Dozen EU states oppose Ukrainian imports ban deal
Twelve European Union countries have sent the European commission a "strongly worded" letter castigating a compromise deal reached with five Eastern European member states on banning Ukrainian agricultural imports.
Agriculture ministers from France, Germany, the Netherlands, Ireland, Greece, Austria, Belgium, Croatia, Luxembourg, Estonia, Denmark, and Slovenia said that the deal "undermines the integrity of the EU internal market", Politico reports.
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They called for urgent "clarification" of the arrangement, which they said the EU commission made "without consulting member states."
"As in all dimensions of our support, it is imperative to ensure that the European Union is united and that our differences do not play into Russia’s hands, especially on this particular issue, where Russia is threatening not to extend the Black Sea Grain Initiative," the letter reads.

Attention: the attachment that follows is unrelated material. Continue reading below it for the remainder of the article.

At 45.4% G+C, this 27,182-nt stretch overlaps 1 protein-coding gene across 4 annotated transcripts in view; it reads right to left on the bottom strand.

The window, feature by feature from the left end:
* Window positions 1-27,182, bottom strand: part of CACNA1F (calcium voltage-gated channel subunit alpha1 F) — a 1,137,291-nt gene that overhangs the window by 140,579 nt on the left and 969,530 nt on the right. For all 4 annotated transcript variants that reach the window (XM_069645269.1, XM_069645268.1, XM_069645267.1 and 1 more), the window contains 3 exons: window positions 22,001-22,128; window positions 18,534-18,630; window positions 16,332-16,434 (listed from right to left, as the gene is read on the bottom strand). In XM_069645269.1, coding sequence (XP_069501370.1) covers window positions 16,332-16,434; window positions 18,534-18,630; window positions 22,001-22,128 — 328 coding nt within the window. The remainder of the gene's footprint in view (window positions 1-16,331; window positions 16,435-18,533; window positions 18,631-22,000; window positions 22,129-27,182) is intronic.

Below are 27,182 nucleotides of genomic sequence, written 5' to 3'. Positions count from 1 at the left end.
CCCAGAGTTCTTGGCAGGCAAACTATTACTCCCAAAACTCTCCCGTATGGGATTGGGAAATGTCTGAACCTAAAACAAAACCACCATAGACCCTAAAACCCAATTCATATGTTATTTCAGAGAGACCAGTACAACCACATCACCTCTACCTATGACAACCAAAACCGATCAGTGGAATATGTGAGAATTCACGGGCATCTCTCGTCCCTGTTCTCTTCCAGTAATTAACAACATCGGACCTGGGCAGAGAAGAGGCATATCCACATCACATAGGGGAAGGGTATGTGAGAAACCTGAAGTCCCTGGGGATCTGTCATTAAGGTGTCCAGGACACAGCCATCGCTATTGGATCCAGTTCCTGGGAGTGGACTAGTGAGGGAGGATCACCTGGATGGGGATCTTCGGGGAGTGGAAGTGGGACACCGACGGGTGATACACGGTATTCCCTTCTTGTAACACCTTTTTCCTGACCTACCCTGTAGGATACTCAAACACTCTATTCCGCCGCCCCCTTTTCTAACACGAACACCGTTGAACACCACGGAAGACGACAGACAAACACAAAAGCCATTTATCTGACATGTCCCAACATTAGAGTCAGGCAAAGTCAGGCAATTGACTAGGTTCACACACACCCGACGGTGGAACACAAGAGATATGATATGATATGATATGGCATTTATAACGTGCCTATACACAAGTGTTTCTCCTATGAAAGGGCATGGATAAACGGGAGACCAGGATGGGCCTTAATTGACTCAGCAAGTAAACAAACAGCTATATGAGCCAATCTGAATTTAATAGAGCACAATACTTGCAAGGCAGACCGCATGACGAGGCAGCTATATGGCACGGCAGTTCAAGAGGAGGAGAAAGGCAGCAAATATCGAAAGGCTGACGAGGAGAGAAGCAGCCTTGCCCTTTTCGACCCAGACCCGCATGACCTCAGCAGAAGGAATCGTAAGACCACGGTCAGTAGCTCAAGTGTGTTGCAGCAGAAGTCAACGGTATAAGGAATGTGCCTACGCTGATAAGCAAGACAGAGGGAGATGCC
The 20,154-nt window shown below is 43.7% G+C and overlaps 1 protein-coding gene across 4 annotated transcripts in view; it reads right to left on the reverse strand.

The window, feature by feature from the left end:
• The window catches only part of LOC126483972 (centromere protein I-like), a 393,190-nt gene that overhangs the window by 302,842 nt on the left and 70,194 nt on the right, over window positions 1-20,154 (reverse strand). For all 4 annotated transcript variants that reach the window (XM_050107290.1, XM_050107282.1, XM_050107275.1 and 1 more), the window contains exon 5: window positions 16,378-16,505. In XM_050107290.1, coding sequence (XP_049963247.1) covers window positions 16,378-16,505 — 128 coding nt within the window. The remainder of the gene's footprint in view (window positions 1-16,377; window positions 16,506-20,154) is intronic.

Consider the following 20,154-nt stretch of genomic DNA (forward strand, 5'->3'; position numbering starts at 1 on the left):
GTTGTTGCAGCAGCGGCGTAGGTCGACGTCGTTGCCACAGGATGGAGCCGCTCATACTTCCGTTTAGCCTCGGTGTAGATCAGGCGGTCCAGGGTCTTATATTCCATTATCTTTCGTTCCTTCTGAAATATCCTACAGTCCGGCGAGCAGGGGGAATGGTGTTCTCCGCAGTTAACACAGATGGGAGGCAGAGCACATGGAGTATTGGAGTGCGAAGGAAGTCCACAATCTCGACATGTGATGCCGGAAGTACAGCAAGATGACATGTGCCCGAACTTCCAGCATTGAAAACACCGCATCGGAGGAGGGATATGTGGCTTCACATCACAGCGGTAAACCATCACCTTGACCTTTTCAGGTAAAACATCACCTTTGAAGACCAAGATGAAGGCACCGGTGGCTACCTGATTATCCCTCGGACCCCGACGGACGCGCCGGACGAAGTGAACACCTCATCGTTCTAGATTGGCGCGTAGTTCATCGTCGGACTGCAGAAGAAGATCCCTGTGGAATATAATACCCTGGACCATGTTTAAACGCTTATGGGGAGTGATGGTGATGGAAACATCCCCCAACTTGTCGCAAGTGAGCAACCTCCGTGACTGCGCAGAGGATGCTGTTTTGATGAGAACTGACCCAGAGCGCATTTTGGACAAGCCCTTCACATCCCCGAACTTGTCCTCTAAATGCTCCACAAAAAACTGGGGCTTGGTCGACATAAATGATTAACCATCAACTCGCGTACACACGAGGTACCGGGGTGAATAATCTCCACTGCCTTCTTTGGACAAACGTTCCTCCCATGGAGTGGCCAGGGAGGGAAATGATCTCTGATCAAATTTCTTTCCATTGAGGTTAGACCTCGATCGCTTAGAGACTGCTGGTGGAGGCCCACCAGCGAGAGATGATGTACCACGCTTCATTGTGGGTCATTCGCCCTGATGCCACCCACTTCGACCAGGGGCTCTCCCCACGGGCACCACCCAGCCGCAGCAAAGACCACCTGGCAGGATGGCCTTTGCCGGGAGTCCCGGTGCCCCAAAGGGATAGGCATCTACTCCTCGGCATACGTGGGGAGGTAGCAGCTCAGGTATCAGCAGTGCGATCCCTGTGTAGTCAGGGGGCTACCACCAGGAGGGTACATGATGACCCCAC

"We urge the Commission to return to a transparent procedure along established rules within the functioning of the EU and its member states."
In mid-April, Poland, Hungary, Slovakia, Romania, and Bulgaria, under pressure from local producers, suspended the import of grain and other food products from Ukraine.
The countries agreed to cancel unilateral restrictions only after lengthy negotiations with the European Union, as a result of which the European Commission agreed to allocate 100 million euros for compensation to farmers of Ukraine's neighbouring countries.
On 2 May, the EU’s executive arm restricted the free circulation of Ukrainian wheat, corn, rapeseed, and sunflower in Bulgaria, Poland, Romania, Slovakia, and Hungary.